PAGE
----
At the end, there’s another scene that feels particularly familiar for anyone who’s been in the women’s restroom at a bar on a Friday night. It’s a scene where the gang is bouncing compliments off each other over some shared tacos—and Winstead reveals it was almost entirely ad-libbed.
Another scene touches on another, more unfortunate shared experience for many women. When a group of men attempt to abduct and presumably sexually assault an intoxicated Harley Quinn, Black Canary happens to be in the right place at the right time to help her friend. She also happens to be highly trained in martial arts.
Over the years, Smollett-Bell, who began her career as a child actor on Full House, has been an active voice in the Time’s Up movement, sharing her own experiences with harassment and advocating for more visibility around the disproportionate experiences of women of color and trans women. Though there’s much more work ahead, the movement has made a loud push for gender parity within the entertainment industry, and Smollett-Bell has already seen its impact on films like Birds of Prey where more women are in decision-making positions. “I don’t think a film like this could have gotten made even a decade ago or even a few years ago for that matter,” the actress says.
She’s right. Robbie first pitched the idea for the film nearly half a decade ago when working on 2016’s Suicide Squad (when movie audiences first met the beloved Harley Quinn), but it didn’t get the green light right away. Speaking to Nerdist, Robbie explained that an R-rated, female-led action film was seen as a “risk” at the time, especially since Wonder Woman hadn’t come out yet. But she stuck to it, started developing the script with Yan, and eventually got Warner Bros.’ approval in 2018.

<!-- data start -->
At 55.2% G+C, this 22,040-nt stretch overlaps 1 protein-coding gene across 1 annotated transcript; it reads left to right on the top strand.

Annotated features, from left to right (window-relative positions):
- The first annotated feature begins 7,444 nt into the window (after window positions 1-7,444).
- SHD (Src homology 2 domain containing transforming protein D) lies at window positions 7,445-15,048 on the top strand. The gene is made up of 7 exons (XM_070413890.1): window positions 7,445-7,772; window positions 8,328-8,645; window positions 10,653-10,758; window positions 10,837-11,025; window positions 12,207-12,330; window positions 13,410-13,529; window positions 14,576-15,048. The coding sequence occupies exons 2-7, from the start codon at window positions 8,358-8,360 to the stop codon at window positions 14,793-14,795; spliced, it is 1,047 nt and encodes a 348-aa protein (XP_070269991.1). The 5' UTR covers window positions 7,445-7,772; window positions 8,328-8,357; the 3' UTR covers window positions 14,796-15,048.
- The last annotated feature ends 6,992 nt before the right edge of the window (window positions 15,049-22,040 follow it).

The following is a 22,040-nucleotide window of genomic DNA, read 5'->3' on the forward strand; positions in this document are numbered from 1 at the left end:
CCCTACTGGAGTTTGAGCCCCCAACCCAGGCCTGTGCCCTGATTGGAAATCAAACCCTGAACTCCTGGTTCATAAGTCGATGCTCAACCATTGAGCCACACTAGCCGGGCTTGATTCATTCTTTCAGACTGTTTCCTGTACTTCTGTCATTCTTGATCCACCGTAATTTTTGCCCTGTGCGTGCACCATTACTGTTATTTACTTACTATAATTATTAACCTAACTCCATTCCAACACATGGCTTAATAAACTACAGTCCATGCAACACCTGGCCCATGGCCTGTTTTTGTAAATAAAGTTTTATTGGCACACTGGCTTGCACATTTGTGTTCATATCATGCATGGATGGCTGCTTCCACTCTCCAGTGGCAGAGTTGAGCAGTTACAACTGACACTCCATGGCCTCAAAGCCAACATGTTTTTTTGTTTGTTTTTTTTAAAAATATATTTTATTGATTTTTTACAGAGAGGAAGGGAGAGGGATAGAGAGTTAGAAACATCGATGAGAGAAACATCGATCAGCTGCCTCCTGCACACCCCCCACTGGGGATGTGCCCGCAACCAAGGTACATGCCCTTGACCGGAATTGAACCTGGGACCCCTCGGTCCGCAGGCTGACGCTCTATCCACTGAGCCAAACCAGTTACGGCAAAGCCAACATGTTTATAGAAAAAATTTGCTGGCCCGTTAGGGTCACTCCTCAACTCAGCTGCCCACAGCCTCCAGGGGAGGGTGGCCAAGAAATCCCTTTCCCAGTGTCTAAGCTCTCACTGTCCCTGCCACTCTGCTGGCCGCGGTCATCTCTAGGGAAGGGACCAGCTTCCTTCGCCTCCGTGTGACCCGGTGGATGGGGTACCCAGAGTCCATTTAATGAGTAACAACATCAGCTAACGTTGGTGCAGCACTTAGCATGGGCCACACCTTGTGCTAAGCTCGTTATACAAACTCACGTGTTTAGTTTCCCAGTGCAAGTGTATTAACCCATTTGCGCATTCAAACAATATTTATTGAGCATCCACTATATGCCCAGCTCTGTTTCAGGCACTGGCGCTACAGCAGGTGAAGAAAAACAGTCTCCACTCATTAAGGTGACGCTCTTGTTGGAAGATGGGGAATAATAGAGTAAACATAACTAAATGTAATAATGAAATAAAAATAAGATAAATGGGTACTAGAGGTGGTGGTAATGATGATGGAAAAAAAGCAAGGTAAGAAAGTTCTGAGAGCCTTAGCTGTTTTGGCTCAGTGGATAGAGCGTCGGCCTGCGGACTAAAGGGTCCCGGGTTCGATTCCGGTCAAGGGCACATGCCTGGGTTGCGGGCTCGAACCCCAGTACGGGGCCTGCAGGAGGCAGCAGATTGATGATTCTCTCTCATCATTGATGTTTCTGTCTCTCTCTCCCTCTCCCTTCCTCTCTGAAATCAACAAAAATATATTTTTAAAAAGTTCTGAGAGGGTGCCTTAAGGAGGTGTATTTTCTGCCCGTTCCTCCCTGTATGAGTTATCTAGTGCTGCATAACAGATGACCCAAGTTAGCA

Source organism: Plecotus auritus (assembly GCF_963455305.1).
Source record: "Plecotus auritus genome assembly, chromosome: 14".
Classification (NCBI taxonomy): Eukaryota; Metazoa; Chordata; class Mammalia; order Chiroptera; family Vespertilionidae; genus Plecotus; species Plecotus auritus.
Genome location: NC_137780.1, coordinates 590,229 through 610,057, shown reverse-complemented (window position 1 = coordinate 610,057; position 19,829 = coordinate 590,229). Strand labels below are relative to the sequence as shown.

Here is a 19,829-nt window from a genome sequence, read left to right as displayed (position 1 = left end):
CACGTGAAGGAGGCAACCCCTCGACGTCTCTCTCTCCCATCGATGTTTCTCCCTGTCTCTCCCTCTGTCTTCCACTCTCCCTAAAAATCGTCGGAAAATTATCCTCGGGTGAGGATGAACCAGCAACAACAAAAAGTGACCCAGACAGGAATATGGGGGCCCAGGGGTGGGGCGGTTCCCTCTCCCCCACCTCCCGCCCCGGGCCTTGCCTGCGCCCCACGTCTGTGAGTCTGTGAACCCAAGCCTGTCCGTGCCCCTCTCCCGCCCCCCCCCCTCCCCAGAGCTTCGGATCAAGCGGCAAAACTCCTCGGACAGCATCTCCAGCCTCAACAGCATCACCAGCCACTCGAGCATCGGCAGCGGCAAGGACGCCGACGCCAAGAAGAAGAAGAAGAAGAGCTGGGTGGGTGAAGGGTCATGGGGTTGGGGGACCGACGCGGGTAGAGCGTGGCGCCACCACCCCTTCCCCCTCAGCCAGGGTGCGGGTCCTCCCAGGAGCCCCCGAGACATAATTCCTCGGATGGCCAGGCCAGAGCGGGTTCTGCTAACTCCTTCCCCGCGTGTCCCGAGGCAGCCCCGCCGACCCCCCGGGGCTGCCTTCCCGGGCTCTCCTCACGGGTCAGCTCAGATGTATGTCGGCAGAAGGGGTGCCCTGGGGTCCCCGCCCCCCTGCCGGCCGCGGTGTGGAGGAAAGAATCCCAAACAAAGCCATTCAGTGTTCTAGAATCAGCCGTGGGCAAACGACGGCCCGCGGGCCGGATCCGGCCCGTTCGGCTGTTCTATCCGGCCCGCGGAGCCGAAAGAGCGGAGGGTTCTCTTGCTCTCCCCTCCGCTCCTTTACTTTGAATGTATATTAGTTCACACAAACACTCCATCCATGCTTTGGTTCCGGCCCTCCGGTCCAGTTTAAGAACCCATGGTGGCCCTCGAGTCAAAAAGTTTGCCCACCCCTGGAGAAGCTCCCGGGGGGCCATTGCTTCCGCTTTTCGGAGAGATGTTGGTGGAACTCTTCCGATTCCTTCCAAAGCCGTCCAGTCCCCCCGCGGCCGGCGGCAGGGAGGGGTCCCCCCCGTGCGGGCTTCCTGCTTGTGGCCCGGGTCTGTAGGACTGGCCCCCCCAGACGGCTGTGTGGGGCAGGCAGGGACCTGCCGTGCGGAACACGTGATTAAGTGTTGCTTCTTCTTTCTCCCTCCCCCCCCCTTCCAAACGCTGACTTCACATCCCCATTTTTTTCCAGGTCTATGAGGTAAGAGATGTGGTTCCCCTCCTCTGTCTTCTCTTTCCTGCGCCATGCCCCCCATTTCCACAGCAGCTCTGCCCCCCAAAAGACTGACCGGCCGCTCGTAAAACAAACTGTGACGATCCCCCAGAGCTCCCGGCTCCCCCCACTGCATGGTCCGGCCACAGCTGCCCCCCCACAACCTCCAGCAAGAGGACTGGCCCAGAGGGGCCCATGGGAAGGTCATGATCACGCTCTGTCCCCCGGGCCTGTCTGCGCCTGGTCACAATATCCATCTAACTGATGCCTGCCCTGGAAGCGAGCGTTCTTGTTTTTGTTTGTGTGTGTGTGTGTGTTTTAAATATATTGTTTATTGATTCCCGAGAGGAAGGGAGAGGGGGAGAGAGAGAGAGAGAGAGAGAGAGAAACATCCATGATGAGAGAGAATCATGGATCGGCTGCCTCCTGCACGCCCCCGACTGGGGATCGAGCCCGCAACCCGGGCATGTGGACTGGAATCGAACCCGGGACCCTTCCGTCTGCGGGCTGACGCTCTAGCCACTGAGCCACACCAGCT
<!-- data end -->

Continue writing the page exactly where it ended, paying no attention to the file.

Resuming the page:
Now, Smollett-Bell finds hope in the fact that the world is finally ready for the film, and she says it goes to show that filmmakers and moviegoers alike are “hungry for a shift.”
“It’s so refreshing to be a part of this new wave in cinema in which there are so many storytellers who are not just waiting for a seat at the table. They’re building their own table,” Smollett-Bell says.
Winstead also notes how her experience on the set of Birds of Prey opened her eyes to how much this shift in representation was needed.
Both Winstead and Smollett-Bell agree that the filming environment was overwhelmingly positive and uplifting. Smollett-Bell, who says she tends to be hard on herself and rarely feels satisfied with her work, says the Birds of Prey cast was a community of constant encouragement. “Oh my gosh, the cast was incredibly supportive,” she recalls. “We were cheerleaders for each other.” That compliment-fest taco scene in the movie? It was an extension of how the cast interacted off-screen.
“It was really easy for all of us to look at each other and go, ‘Wow, I’m so thankful to be here next to you and to be supporting you and to be your friend,'” Winstead adds.
We don’t know exactly what’s next for Black Canary, Huntress and the rest of these give-no-Fs characters, but we do know that we’re ready for a whole lot more women supporting women, both on and off the big screen.
Birds of Prey comes out February 7th.